In terms of accessibility, this is a win for me. In my hand and in my pocket, the XR is more comfortable than the XS Max. The longer I have it, the more convinced I am that the XR is the "Goldilocks iPhone." Which is to say, it hits the sweet spot of screen size and ergonomics that is really appealing. For many disabled people, these attributes aren't insignificant—if you're someone who wants a "balanced" phone, the XR is a smart choice. Your mileage may vary, but as a physical object, I believe the XR makes the right compromises that neatly align with the functional trade-offs regarding the camera and so on. It's an all-around winner in my book.

Liking Liquid Retina

The nerdy side of me loves geeking out over the XS line's OLED display and pixel density. The XR display is what Apple calls "Liquid Retina," the same technology in the new iPad Pros. It is LCD instead of OLED, which means it isn't as bright nor does it have deep blacks. And the LCD's backlight requires a thicker bezel bordering the screen. By all objective measures, the XR's screen is not as good as that of the XS.

And yet, the nitty-gritty technical details mean little in practice. As a person with low vision, I literally cannot discern any meaningful difference between the XR and XS displays. I still have my XS review units, however, and I can tell a difference in a side by side comparison. In isolation, though, it doesn't matter. Apple calls the Liquid Retina display "the most advanced LCD in the industry," and it is indeed great. Text is razor-sharp, colors pop, and the screen is plenty bright (maximum brightness is a must for me) for my needs. I don't feel as if I'm lacking anything.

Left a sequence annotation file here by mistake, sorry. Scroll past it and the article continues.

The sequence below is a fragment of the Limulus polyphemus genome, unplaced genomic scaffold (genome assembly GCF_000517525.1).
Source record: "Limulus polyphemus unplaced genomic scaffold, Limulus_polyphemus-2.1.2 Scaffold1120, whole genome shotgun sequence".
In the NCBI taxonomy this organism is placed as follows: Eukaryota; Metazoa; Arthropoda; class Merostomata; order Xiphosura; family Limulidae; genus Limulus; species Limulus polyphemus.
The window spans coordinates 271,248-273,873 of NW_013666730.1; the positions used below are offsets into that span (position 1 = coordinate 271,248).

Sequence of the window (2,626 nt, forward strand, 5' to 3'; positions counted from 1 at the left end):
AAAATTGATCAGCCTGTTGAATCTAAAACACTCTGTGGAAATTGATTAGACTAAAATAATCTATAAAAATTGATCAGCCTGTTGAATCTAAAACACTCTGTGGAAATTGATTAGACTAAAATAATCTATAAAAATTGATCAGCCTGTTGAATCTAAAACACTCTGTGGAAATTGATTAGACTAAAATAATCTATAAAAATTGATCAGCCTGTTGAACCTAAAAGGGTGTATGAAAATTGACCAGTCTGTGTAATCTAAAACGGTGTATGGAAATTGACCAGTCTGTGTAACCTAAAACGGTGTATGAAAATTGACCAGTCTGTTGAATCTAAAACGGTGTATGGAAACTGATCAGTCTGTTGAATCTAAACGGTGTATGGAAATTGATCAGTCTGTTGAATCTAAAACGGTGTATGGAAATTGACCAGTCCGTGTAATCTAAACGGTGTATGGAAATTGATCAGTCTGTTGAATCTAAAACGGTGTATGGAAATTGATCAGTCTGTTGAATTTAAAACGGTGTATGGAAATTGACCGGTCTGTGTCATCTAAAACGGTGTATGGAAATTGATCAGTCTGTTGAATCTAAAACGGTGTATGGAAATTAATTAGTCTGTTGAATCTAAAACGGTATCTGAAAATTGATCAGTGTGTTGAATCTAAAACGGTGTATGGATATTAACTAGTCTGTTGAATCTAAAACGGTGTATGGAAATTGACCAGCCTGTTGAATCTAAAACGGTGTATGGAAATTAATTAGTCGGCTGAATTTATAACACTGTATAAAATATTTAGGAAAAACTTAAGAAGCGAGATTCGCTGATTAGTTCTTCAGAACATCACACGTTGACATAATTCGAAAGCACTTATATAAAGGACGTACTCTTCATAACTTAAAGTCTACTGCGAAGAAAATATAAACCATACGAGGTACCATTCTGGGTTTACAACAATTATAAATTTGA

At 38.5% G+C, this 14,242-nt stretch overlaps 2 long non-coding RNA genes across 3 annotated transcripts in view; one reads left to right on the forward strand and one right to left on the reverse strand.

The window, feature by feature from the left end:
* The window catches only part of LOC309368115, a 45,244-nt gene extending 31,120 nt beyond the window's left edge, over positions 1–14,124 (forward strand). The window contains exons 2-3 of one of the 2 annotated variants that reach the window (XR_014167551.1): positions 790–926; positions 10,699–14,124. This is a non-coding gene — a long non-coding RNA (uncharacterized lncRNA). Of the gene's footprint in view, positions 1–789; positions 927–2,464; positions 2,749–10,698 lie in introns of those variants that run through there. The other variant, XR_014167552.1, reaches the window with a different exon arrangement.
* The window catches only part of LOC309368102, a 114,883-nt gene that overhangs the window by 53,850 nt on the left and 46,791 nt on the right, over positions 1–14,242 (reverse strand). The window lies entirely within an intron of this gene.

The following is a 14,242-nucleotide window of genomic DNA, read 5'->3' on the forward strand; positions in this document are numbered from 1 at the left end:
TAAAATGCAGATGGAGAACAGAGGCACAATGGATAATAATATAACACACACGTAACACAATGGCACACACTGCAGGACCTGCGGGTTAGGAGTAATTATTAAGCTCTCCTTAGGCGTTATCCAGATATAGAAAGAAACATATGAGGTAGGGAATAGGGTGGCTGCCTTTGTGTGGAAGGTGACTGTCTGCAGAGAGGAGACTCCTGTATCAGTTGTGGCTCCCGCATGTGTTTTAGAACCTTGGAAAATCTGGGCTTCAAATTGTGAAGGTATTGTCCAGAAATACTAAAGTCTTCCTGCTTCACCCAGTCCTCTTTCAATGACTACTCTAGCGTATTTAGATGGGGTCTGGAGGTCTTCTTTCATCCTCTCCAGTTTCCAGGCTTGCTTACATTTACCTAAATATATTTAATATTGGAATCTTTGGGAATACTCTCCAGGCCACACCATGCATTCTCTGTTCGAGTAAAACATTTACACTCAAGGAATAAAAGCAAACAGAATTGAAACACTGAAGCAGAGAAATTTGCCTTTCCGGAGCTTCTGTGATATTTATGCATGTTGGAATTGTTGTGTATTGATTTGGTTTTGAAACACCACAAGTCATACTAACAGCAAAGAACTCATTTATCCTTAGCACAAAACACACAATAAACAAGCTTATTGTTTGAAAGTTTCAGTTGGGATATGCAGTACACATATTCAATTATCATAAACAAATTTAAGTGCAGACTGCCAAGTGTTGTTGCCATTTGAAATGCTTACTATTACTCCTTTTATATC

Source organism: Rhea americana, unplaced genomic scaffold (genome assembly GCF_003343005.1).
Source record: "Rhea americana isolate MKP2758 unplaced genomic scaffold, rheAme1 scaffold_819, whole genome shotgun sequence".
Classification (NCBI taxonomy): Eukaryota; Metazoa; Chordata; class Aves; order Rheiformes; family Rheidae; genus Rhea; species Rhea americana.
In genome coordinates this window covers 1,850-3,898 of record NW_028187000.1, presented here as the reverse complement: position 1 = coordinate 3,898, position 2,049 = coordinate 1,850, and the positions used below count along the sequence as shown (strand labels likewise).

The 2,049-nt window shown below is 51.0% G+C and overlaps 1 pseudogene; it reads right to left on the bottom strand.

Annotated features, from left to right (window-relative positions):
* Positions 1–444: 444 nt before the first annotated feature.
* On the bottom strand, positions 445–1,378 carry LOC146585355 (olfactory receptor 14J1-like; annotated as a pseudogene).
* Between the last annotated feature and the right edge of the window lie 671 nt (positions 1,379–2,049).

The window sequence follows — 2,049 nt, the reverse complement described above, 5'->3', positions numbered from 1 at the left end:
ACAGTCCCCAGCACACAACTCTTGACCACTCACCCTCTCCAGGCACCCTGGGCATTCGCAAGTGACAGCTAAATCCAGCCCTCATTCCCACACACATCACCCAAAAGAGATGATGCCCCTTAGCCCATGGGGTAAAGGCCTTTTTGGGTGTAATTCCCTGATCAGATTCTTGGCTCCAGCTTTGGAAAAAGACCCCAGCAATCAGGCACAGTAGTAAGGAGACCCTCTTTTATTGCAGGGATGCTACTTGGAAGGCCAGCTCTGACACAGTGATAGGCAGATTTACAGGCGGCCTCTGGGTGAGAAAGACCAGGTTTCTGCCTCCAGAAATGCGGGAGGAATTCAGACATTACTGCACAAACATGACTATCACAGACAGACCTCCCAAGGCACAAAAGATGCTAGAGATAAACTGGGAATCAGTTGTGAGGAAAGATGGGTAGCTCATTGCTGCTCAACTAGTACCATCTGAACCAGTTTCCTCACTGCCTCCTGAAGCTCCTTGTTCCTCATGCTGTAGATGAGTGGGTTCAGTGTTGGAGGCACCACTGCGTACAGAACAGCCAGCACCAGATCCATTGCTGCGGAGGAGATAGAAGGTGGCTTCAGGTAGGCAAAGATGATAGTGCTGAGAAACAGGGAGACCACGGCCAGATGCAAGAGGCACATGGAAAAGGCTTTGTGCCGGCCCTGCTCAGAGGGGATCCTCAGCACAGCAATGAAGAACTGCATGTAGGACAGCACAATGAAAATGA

Whither 3D Touch?

When I tweeted my first impressions of the XR, I said I didn't miss 3D Touch terribly much. That's still mostly true, but there are a few places across the system where I miss it dearly. I'm reminded of how accessible 3D Touch makes iOS, despite how maligned it is by many in the Apple community of writers and developers.

There are two instances where the XR's "Haptic Touch" feature isn't as useful as 3D Touch. One is when I see text messages on the lock screen, I can't press firmly on the notification to expand it so I can read and reply. I have to swipe left and tap View first. This is not an enormous amount of work for me, but 3D Touch made it less so all the while expediting the process. On the XR, I have to work a little bit harder.